The capacity to direct our own lives is precious. And right now, it’s under attack.
Alas, whether you agree with state interventions across the world or not, measures designed to suppress the spread of a virus between people are also measures that suppress our autonomy.
Interventions have disrupted and imbalanced the economic playing field, impinged upon our ability to work and earn, blurred the lines of how states serve or handicap collective well-being.
And in some cases, they have overstepped the mark. Without even a semblance of serious evidence to support their effectiveness, some measures have needlessly attacked civil liberties.
In the spirit of Hanlon’s razor, let us put the latter down to a combination of incompetence and better-safe-than-sorry-ism.
A Growing Focus on Autonomy
Of course, where this all ends up remains to be seen. But events have put the issue of “autonomy” at the forefront of minds.
Redundancies have once again underscored the importance of financial independence. An enforced shift to virtual work has tested employers’ faith in more autonomous, unsupervised work. And suppression of our civil liberties has reignited an appreciation for individual freedoms.
While the outlook remains unknown, this heightened focus on autonomy will be a counterforce for good. Perhaps it will even serve as a spur to action in our day-to-day lives.
As a plethora of studies have shown, autonomy is fuel for improved performance, creativity, communication, and well-being. Unfortunately, by extension, that means the opposite is also true: attacks on autonomy can have equally detrimental effects on these variables.
It’s imperative, then, that we find as much of it as we can in our day-to-day lives.
The Four T’s of Autonomy
Let us explore the idea of autonomy in our work.
In Drive, a detailed exploration of what motivates us, Daniel Pink sets out what he calls the four T’s of autonomous work: task, time, technique, and team.
- Task: What we do.
- Time: When we do it.
- Technique: How we do it.
- Team: Whom we do it with.
The idea is simple. Find autonomy in each of these categories, and you’ll be more motivated, better performing, happier, and healthier. On average.
Now, of course, that’s easier said than done. Especially if you’re employed.
While companies are beginning to recognise that providing more autonomy in these areas may drive better results, a wholesale paradigm shift still feels like a gullible leap into the dark for many.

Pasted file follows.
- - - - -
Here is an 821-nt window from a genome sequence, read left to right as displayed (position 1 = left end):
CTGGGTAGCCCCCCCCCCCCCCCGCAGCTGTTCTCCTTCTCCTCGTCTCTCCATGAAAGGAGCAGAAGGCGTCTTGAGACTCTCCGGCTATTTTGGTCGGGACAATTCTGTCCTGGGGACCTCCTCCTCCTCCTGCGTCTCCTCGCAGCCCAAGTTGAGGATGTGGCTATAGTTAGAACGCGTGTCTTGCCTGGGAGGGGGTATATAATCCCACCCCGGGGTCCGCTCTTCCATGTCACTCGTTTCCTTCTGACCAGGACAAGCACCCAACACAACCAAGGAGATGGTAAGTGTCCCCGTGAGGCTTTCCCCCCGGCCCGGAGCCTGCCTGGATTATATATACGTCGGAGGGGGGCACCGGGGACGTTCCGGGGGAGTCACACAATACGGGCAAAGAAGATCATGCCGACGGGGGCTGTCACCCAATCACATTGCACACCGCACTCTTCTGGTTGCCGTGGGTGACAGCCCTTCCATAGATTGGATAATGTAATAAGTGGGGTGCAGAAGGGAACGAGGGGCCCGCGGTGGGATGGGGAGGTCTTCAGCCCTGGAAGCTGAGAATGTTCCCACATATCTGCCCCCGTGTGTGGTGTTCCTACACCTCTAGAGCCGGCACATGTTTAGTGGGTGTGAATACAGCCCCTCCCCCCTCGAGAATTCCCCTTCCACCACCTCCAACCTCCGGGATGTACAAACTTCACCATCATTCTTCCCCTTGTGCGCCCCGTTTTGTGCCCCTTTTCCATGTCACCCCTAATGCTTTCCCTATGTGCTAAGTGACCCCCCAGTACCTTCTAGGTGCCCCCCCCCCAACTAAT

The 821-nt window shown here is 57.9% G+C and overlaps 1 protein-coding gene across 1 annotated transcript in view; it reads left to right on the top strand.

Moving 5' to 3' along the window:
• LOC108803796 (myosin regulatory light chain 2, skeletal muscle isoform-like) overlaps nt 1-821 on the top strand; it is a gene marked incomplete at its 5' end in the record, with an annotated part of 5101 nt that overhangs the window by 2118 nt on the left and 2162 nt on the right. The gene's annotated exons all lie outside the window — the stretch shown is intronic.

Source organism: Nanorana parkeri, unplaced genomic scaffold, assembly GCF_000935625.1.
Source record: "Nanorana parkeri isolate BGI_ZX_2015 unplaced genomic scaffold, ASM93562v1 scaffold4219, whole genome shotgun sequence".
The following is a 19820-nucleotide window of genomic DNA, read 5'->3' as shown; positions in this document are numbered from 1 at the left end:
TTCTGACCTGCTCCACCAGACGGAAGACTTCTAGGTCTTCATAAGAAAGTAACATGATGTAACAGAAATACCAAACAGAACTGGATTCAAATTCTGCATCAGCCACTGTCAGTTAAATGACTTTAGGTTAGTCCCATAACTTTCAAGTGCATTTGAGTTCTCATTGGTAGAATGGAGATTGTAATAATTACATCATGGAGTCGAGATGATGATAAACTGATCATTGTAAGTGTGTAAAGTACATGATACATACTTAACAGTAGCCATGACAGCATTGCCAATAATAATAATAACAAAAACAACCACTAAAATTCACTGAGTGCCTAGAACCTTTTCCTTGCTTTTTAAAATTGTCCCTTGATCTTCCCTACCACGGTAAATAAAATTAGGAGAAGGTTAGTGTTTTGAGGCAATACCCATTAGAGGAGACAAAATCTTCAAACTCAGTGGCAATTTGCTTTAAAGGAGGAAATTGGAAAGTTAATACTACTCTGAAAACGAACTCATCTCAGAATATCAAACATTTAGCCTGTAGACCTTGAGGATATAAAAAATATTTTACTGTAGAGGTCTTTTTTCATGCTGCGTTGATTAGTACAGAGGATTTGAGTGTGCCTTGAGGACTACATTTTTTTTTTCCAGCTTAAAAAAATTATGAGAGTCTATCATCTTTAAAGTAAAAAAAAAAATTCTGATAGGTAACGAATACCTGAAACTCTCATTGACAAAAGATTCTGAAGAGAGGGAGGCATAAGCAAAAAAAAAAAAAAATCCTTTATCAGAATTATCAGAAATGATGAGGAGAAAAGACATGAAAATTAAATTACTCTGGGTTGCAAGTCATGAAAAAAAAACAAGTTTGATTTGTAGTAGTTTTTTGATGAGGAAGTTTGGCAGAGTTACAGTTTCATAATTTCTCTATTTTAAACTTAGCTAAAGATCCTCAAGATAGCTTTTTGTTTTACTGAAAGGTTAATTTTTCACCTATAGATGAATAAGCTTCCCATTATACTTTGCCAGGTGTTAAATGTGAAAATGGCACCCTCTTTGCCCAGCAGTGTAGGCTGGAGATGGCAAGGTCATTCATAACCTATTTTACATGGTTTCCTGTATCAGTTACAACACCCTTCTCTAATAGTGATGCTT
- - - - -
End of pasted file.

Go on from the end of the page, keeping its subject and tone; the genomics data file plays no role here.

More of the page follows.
Forgive me for stating the obvious, but that means if we want to feel more self-directed, we need to, well, direct ourselves to this point.
The Importance of Financial Independence
One might argue that we can achieve this to a point within our jobs. We might be able to shape our jobs and careers to provide more space to work autonomously and flexibly on projects. But some jobs are more malleable than others.
One might also argue that autonomy in these four categories can only be achieved through self-employment. But entrepreneurialism carries its own unique set of risks, many of which have been magnified by recent events.
“Without sovereignty over our time, it’s nearly impossible to have autonomy over our lives.”Daniel Pink
But to me, the four T’s underscore the importance of financial independence. Indeed, I believe recent events will only serve to underscore that importance for many others.
Bottom line: a state of financial independence is something we should all be pursuing. Why? Because it permits us to better tailor our lives in a way that optimises those four T’s of autonomy. And that in turn can make us happier, healthier, and better performing.
Maximum Viable Autonomy (MVA)
But let’s face it, that’s a long game. And financial independence won’t fix all your problems.
In the meantime, for those of us working for others, we should strive for what I call Maximum Viable Autonomy (MVA) in whatever it is we do.
Part of this shift to MVA is inevitable. As we embrace virtual work, we’ll have more autonomy over our time and technique.
And as more companies recognise the benefits of workplace autonomy, we’ll be given more allocated time to work on autonomous projects. (Look no further than Google’s now famous 20% Project for an example of such programmes in action.)
But another part of this shift is down to us. Equipped with the knowledge that we can enhance performance and well-being through increased autonomy, the onus is on us to push for MVA.
This might sound like idealistic psychobabble, and I accept that some industries and roles are less dynamic than others. But the pursuit of MVA needn’t be limited to the workplace.
Autonomy in task and technique can be fostered in crafts outside of work. Autonomy in teams can be found in communities outside of work.
The underlying point is that embracing autonomy makes us feel and perform better.
For now, that autonomy may be under attack. But it’s in for an almighty awakening.